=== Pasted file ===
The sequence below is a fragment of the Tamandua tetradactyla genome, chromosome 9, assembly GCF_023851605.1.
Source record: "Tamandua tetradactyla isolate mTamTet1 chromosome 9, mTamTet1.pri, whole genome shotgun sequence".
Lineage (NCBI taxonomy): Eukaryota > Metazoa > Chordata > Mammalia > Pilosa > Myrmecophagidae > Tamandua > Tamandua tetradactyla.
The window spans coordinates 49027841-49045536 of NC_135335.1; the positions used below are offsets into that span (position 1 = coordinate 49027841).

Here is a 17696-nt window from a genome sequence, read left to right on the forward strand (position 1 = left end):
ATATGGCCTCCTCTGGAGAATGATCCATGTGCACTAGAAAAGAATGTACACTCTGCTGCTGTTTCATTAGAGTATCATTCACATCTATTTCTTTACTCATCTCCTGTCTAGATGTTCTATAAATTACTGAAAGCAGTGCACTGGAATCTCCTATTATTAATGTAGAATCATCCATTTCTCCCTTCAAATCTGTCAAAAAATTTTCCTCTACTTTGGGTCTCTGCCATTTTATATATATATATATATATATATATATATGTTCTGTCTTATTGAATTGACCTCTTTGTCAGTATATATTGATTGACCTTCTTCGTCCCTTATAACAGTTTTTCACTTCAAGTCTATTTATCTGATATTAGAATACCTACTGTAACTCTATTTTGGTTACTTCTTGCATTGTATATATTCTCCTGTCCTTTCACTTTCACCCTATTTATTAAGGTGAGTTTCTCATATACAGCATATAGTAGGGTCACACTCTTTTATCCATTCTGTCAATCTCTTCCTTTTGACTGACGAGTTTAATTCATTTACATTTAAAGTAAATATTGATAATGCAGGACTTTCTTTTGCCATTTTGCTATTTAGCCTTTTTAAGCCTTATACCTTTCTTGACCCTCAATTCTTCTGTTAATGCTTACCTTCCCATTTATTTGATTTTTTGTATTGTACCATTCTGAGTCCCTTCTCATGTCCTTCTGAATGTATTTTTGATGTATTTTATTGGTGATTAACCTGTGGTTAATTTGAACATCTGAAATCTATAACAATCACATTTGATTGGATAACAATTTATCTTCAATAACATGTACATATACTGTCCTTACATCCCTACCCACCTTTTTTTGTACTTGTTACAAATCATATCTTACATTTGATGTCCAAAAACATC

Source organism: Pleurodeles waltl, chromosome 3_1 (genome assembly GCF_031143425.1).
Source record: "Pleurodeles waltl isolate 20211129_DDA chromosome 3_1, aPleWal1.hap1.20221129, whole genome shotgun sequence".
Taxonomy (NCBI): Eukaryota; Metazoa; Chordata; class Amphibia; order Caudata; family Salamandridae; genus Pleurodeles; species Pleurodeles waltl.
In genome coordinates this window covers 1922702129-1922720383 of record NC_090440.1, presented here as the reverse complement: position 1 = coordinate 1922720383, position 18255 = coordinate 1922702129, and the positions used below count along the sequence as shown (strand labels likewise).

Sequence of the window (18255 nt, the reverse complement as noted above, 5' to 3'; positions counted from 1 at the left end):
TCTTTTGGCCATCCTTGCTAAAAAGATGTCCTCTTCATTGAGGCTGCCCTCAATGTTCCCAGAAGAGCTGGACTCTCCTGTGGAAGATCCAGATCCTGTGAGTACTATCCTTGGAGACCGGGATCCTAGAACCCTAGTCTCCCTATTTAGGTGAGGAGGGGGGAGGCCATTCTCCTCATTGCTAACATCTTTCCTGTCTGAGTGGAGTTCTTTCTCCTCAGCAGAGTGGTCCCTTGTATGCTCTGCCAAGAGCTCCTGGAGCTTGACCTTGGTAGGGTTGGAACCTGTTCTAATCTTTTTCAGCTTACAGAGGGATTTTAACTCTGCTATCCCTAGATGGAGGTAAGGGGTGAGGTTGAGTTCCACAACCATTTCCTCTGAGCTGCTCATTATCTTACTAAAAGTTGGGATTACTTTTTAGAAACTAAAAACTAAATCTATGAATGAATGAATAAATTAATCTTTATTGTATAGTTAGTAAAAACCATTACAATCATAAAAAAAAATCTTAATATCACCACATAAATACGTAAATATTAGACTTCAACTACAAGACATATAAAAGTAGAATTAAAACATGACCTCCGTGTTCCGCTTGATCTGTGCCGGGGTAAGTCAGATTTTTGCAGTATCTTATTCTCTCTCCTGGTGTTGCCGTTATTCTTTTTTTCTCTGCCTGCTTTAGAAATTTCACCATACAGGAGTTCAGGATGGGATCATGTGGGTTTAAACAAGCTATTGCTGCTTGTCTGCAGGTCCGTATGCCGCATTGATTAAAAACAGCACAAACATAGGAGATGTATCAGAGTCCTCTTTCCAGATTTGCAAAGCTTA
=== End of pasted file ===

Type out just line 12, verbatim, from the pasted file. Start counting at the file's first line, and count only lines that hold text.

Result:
TCTTTTGGCCATCCTTGCTAAAAAGATGTCCTCTTCATTGAGGCTGCCCTCAATGTTCCCAGAAGAGCTGGACTCTCCTGTGGAAGATCCAGATCCTGTGAGTACTATCCTTGGAGACCGGGATCCTAGAACCCTAGTCTCCCTATTTAGGTGAGGAGGGGGGAGGCCATTCTCCTCATTGCTAACATCTTTCCTGTCTGAGTGGAGTTCTTTCTCCTCAGCAGAGTGGTCCCTTGTATGCTCTGCCAAGAGCTCCTGGAGCTTGACCTTGGTAGGGTTGGAACCTGTTCTAATCTTTTTCAGCTTACAGAGGGATTTTAACTCTGCTATCCCTAGATGGAGGTAAGGGGTGAGGTTGAGTTCCACAACCATTTCCTCTGAGCTGCTCATTATCTTACTAAAAGTTGGGATTACTTTTTAGAAACTAAAAACTAAATCTATGAATGAATGAATAAATTAATCTTTATTGTATAGTTAGTAAAAACCATTACAATCATAAAAAAAAATCTTAATATCACCACATAAATACGTAAATATTAGACTTCAACTACAAGACATATAAAAGTAGAATTAAAACATGACCTCCGTGTTCCGCTTGATCTGTGCCGGGGTAAGTCAGATTTTTGCAGTATCTTATTCTCTCTCCTGGTGTTGCCGTTATTCTTTTTTTCTCTGCCTGCTTTAGAAATTTCACCATACAGGAGTTCAGGATGGGATCATGTGGGTTTAAACAAGCTATTGCTGCTTGTCTGCAGGTCCGTATGCCGCATTGATTAAAAACAGCACAAACATAGGAGATGTATCAGAGTCCTCTTTCCAGATTTGCAAAGCTTA